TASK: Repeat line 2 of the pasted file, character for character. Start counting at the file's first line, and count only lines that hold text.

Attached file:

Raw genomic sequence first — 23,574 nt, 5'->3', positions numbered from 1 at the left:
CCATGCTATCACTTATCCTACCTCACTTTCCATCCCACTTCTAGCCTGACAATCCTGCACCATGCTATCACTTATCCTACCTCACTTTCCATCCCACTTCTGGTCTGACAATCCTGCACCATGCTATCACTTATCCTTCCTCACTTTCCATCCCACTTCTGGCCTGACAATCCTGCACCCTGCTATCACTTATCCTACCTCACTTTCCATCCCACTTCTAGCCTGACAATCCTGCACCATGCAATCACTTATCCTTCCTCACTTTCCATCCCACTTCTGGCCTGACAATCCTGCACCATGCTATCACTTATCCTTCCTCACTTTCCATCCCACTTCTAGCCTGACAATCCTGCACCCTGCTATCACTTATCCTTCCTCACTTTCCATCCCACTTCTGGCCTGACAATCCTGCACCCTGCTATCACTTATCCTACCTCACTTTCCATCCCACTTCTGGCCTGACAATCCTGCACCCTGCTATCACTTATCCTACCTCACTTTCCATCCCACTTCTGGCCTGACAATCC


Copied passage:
CCATGCTATCACTTATCCTACCTCACTTTCCATCCCACTTCTAGCCTGACAATCCTGCACCATGCTATCACTTATCCTACCTCACTTTCCATCCCACTTCTGGTCTGACAATCCTGCACCATGCTATCACTTATCCTTCCTCACTTTCCATCCCACTTCTGGCCTGACAATCCTGCACCCTGCTATCACTTATCCTACCTCACTTTCCATCCCACTTCTAGCCTGACAATCCTGCACCATGCAATCACTTATCCTTCCTCACTTTCCATCCCACTTCTGGCCTGACAATCCTGCACCATGCTATCACTTATCCTTCCTCACTTTCCATCCCACTTCTAGCCTGACAATCCTGCACCCTGCTATCACTTATCCTTCCTCACTTTCCATCCCACTTCTGGCCTGACAATCCTGCACCCTGCTATCACTTATCCTACCTCACTTTCCATCCCACTTCTGGCCTGACAATCCTGCACCCTGCTATCACTTATCCTACCTCACTTTCCATCCCACTTCTGGCCTGACAATCC